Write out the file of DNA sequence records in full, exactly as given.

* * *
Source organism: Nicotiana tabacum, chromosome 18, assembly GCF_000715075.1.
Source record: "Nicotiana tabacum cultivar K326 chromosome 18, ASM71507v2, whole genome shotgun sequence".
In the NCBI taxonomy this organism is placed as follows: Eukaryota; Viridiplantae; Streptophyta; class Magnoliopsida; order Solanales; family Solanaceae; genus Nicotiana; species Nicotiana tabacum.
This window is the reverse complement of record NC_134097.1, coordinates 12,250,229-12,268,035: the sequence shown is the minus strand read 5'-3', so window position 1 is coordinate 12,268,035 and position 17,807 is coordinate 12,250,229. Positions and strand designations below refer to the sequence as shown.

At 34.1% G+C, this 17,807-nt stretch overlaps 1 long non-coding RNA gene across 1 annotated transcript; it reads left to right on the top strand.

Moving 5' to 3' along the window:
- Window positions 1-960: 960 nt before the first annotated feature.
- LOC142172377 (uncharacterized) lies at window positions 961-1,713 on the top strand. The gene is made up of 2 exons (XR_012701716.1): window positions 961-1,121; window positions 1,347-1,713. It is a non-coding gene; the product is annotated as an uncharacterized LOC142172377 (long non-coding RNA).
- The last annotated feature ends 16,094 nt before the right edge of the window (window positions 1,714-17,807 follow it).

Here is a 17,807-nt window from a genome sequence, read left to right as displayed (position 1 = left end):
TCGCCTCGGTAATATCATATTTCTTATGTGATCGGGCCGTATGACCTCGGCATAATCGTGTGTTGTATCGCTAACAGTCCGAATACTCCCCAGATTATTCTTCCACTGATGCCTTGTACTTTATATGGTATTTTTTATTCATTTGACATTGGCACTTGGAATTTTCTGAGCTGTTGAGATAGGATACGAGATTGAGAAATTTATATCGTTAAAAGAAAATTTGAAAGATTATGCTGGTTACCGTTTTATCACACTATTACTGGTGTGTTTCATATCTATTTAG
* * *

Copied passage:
Source organism: Nicotiana tabacum, chromosome 18, assembly GCF_000715075.1.
Source record: "Nicotiana tabacum cultivar K326 chromosome 18, ASM71507v2, whole genome shotgun sequence".
In the NCBI taxonomy this organism is placed as follows: Eukaryota; Viridiplantae; Streptophyta; class Magnoliopsida; order Solanales; family Solanaceae; genus Nicotiana; species Nicotiana tabacum.
This window is the reverse complement of record NC_134097.1, coordinates 12,250,229-12,268,035: the sequence shown is the minus strand read 5'-3', so window position 1 is coordinate 12,268,035 and position 17,807 is coordinate 12,250,229. Positions and strand designations below refer to the sequence as shown.

At 34.1% G+C, this 17,807-nt stretch overlaps 1 long non-coding RNA gene across 1 annotated transcript; it reads left to right on the top strand.

Moving 5' to 3' along the window:
- Window positions 1-960: 960 nt before the first annotated feature.
- LOC142172377 (uncharacterized) lies at window positions 961-1,713 on the top strand. The gene is made up of 2 exons (XR_012701716.1): window positions 961-1,121; window positions 1,347-1,713. It is a non-coding gene; the product is annotated as an uncharacterized LOC142172377 (long non-coding RNA).
- The last annotated feature ends 16,094 nt before the right edge of the window (window positions 1,714-17,807 follow it).

Here is a 17,807-nt window from a genome sequence, read left to right as displayed (position 1 = left end):
TCGCCTCGGTAATATCATATTTCTTATGTGATCGGGCCGTATGACCTCGGCATAATCGTGTGTTGTATCGCTAACAGTCCGAATACTCCCCAGATTATTCTTCCACTGATGCCTTGTACTTTATATGGTATTTTTTATTCATTTGACATTGGCACTTGGAATTTTCTGAGCTGTTGAGATAGGATACGAGATTGAGAAATTTATATCGTTAAAAGAAAATTTGAAAGATTATGCTGGTTACCGTTTTATCACACTATTACTGGTGTGTTTCATATCTATTTAG